Nina Marie Corona, M.A., C.R.S.

Spiritual Retreats & Programs to Inspire, Educate & Renew

What's Your Instinct?

My dog Snoopy has major psychological issues.  No really, he does.  He's turning eight years-old this month, and for his entire life up to this year, he's been a basket-case.  Whenever we leave the house, he goes into a panic.  He screams, and yelps, and cries as soon as he sees any hint of the possibility that we are leaving.  At first it was cute.  "Look how much he loves us!  He doesn't want us to leave."  But it wasn't long before we were hollering:  "Shut up Snoopy!"  And we would race to the door, eager to close it behind us to shut out his annoying howling.

When we came back home (whether two minutes or two hours), it was certain that there would be a lovely present for us.  Some type of excretion was inevitable.  In addition we've been greeted with ripped up papers of every kind (including money), torn apart pens, pencils, plastic containers and/or bags, ripped apart stuffed animals and/or pillows, etc.  He even figured out how to open the refrigerator, and he would eat anything within his reach and leave the container on the living room floor for us.

Eventually, after the destruction of several important items and after finally tiring of the surprises and unplanned cleaning and mopping sessions, we started crating him whenever we left the house.  He barked and howled the entire time we were gone (to the point of being hoarse) -- whether it was two hours or twelve hours.  The poor thing.  The poor neighbors.  We were at a loss as to what to do with him.

Recently, my daughter's cat Romeo came to stay with us for a while.  Guess what?  Snoopy is quiet as a mouse when we leave.  And when we come home, there are no surprises.  Well, actually, it's a huge surprise to discover nothing awaiting us except Snoopy and Romeo happily standing side-by-side at the door.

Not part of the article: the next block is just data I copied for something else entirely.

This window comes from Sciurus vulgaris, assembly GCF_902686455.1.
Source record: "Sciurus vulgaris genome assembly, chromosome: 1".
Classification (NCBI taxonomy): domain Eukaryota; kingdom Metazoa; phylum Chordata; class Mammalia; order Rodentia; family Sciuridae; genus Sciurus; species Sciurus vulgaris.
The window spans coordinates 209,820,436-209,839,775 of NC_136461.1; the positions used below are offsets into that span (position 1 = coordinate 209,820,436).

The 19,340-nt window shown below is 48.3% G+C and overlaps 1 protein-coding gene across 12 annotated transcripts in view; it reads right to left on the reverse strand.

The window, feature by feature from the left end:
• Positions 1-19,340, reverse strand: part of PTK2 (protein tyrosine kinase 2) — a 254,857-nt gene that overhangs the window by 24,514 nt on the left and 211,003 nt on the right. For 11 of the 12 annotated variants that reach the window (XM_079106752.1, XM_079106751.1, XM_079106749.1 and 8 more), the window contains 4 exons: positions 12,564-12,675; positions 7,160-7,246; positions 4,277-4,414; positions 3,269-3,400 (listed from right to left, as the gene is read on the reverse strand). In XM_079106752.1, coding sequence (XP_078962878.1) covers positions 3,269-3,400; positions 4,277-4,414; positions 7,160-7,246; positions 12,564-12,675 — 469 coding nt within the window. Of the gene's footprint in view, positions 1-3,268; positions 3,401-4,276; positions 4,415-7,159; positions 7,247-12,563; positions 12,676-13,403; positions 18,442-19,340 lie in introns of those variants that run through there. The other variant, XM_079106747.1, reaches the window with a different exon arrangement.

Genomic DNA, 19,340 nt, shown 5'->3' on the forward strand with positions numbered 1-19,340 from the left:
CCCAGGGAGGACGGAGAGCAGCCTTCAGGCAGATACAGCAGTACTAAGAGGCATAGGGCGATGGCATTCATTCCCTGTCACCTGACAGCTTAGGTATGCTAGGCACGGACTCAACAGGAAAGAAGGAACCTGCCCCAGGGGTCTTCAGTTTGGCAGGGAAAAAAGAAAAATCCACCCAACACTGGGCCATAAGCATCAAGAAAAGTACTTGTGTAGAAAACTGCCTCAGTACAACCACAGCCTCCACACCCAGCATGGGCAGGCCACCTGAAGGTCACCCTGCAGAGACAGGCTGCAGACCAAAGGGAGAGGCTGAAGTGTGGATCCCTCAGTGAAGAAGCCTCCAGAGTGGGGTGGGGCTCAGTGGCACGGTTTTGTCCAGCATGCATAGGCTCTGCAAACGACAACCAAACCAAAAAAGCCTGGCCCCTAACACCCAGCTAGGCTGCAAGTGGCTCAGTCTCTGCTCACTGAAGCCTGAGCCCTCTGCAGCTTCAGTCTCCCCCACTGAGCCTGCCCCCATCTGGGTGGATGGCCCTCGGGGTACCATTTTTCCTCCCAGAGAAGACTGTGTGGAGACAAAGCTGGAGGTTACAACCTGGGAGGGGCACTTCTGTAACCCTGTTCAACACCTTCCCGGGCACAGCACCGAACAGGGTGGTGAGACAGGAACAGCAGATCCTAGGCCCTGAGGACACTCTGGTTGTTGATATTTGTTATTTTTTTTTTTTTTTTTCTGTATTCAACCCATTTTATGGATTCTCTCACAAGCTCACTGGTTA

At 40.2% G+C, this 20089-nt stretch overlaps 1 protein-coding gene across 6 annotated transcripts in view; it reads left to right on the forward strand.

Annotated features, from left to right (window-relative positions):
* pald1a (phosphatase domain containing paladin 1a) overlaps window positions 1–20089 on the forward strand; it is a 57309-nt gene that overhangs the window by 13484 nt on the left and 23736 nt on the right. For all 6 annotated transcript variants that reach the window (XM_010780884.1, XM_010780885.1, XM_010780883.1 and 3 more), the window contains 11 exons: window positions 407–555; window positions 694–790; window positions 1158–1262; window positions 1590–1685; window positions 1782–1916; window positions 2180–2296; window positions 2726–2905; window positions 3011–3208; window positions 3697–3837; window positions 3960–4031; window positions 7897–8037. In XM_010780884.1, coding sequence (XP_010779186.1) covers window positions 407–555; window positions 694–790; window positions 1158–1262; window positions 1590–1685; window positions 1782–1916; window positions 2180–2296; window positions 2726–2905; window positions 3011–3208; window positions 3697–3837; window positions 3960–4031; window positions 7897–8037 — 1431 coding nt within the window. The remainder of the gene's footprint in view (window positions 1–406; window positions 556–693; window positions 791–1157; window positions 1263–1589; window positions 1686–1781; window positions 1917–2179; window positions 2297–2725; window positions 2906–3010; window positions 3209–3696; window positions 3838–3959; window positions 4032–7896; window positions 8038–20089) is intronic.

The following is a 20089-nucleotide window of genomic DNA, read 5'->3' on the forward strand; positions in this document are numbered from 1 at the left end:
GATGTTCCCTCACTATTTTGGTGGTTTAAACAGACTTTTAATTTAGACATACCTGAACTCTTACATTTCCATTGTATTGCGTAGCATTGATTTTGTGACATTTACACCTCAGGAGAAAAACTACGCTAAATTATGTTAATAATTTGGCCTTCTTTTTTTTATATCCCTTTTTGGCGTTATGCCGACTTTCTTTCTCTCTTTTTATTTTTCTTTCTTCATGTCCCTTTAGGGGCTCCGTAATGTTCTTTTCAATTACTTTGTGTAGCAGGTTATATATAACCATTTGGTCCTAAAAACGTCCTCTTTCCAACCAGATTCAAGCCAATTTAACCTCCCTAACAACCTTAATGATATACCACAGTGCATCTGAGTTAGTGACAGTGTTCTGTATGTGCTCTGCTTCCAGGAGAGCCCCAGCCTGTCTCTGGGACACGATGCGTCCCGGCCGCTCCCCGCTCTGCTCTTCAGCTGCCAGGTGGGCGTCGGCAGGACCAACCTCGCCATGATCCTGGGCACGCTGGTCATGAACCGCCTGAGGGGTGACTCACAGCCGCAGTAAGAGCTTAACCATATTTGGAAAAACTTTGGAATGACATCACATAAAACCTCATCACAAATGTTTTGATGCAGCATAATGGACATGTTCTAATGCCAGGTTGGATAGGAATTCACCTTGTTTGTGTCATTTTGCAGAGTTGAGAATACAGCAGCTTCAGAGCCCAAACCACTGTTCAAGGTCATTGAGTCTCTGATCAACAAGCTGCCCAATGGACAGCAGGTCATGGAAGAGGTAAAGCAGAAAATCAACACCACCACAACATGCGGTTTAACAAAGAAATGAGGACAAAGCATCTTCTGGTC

All he needed was a friend.  The loneliness was killing the poor guy!  I should have known as the feeling is not foreign to me.  It's no fun being alone in the house, and I have the ability to leave whenever I want to escape the isolation.  What about the sick and/or elderly?  What about those who don't drive?  What about those suffering from social anxiety or phobias?  It can be a living hell.  And if others are not paying attention or reading our signals correctly, the suffering can endure for years unnecessarily.

Mother Teresa was exposed to severe poverty yet she said:  "The most terrible poverty is loneliness, and the feeling of being unloved."  Snoopy had that figured out long before I did.  He just needed a friend to sit with him.  There's a lesson there for me -- for all of us.  Most of us don't outwardly express our needs the way Snoopy did.  Perhaps we're too proud.  But we all have a need to be loved ... to be with others ... to be held and praised.  Animals aren't as "intelligent" as us.  They are driven by instinct.  Sometimes I think we're too "smart" for our own good.

Snoopy and Romeo

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